From the editor
with2016’s halfway mark nearing, it is worth reflecting on what the remainder of the year may have in store for us. Locally, it seems increasingly likely that the economy may have contracted again in the second quarter, which would officially leave South Africa in a recession. While this may bring us some reprieve from further interest rate increases in July, it will also increase the odds of a credit rating downgrade in December.
Political risk will also remain a big factor, at least until the local elections in August. Infighting in the ANC, which has led to several deaths and violent protests in recent weeks, is unlikely to to be resolved, and investors would rightly remain nervous about any prospective reshufflings of key Cabinet members post-elections.
None of this bodes well for attracting foreign direct investment, which dropped to a 10-year low in 2015, according to newly released data from the United Nations Conference on Trade and Development (Unctad). Globally, investment flows are expected to drop by as much as 15% this year, largely due to political uncertainty and a fragile global economy, Unctad said.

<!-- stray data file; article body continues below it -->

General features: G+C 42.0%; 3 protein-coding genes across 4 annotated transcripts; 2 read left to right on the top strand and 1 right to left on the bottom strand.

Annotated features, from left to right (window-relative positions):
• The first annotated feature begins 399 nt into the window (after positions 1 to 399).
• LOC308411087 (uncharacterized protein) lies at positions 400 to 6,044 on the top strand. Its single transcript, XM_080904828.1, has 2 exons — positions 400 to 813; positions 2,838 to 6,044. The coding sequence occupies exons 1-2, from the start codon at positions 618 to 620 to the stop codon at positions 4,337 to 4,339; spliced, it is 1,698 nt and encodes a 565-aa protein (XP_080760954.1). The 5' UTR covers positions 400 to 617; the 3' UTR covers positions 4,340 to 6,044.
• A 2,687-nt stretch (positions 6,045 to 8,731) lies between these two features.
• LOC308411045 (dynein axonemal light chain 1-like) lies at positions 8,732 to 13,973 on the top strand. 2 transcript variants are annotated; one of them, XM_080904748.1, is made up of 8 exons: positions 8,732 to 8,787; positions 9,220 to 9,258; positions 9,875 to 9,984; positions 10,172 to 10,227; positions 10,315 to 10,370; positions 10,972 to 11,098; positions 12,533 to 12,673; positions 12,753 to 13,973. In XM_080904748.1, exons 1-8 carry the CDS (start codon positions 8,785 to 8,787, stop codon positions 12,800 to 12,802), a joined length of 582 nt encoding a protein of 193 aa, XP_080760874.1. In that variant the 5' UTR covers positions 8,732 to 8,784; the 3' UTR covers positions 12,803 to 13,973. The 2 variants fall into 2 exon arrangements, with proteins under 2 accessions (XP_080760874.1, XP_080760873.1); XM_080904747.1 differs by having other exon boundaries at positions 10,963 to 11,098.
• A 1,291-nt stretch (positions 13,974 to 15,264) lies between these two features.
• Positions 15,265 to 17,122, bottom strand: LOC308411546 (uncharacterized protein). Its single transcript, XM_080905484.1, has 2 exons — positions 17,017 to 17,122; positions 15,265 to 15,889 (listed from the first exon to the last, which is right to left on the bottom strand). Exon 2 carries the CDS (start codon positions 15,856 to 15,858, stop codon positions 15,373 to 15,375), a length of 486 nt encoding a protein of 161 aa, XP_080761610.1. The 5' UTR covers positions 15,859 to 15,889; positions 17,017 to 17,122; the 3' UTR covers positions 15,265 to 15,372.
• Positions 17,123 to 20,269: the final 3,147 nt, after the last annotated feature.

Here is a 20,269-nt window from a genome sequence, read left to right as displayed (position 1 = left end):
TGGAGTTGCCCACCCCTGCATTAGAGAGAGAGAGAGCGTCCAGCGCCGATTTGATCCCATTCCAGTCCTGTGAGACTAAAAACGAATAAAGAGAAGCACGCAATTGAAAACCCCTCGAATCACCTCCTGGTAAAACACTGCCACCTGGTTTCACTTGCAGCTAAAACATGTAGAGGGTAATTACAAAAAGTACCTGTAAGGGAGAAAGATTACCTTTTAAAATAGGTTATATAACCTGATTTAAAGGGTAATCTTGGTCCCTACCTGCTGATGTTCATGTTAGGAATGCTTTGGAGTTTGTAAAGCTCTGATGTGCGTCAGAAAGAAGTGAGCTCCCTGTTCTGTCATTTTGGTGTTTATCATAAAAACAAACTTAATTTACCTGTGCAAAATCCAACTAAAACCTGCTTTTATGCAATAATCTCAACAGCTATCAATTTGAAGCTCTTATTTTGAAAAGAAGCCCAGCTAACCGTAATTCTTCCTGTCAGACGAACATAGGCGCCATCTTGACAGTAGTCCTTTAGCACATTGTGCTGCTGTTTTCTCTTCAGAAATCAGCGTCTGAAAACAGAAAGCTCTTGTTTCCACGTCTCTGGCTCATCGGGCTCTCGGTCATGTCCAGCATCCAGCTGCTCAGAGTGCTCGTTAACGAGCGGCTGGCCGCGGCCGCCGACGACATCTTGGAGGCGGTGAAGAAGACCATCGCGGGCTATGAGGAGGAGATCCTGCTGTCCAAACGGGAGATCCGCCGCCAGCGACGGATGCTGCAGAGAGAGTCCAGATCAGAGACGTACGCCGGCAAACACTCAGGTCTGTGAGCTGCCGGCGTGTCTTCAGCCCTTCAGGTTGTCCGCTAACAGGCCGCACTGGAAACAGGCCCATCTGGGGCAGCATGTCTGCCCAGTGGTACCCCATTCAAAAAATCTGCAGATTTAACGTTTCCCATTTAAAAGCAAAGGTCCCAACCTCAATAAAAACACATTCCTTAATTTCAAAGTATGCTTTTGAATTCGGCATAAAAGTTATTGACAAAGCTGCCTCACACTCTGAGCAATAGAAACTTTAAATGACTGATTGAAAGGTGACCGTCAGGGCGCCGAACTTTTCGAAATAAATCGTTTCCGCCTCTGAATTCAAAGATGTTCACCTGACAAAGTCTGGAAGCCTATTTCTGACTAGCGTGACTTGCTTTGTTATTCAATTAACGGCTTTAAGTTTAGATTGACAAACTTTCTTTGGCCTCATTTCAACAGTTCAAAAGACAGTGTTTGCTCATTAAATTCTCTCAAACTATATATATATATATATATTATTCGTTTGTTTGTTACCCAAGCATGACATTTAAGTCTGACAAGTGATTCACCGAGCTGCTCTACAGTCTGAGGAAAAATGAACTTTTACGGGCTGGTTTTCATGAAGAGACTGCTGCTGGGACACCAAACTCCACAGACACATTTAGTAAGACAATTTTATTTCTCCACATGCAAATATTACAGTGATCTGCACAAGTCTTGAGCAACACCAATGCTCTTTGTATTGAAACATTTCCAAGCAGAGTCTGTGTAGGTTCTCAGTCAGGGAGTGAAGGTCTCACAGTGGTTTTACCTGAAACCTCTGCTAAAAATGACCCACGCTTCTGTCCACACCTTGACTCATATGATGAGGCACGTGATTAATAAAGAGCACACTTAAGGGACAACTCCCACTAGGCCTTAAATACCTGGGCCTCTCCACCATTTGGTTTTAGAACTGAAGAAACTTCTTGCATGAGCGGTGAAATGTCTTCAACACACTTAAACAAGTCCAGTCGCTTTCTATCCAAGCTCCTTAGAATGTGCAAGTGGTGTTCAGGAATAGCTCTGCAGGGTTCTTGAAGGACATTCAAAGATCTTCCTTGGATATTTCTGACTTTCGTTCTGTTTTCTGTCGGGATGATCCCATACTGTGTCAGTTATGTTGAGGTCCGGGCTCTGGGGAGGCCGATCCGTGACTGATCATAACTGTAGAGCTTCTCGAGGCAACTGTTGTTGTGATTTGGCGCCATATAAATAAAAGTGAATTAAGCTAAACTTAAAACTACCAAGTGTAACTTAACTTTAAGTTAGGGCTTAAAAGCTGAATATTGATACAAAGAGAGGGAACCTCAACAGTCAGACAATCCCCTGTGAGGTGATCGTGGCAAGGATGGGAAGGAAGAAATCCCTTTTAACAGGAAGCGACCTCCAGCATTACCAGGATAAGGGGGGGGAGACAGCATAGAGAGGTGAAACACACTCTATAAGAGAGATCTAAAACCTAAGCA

By the time you read this, we’ll already know the outcome of the Brexit vote. Even if Britons vote in favour of staying, which seems like the smart thing to do, uncertainty will remain over the future of the EU. France may well be the next country to reconsider its membership, with popular rightwing leader Marine Le Pen promising to hold a referendum should she be voted into power in 2017.
A recent survey by the Pew Research Center found only 38% of French respondents had a favourable view of the EU, down 17 percentage points from 2015. The global repercussions of a potential Frexit would be substantially more significant than a Brexit, as France uses the euro.
Janet Yellen, chair of the US Federal Reserve, warned US lawmakers on 21 June of “considerable uncertainty” about the outlook for the US economy, the strength of the Chinese economy, and the potential repercussions of a Brexit.
The reality is that it’s tough out there, and SA cannot afford any more selfinflicted economic pain.
Matter of fact
In our cover story Brexit: Blessing or balls-up? published in the 16 June issue, we wrote that AB InBev has offered £42 a share for SABMiller. In fact, AB InBev has offered £44 a share. We regret the error.